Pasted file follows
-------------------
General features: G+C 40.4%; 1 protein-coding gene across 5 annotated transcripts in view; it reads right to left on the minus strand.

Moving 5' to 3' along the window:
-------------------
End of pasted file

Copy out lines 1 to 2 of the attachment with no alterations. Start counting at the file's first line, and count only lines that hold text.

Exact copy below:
General features: G+C 40.4%; 1 protein-coding gene across 5 annotated transcripts in view; it reads right to left on the minus strand.

Moving 5' to 3' along the window: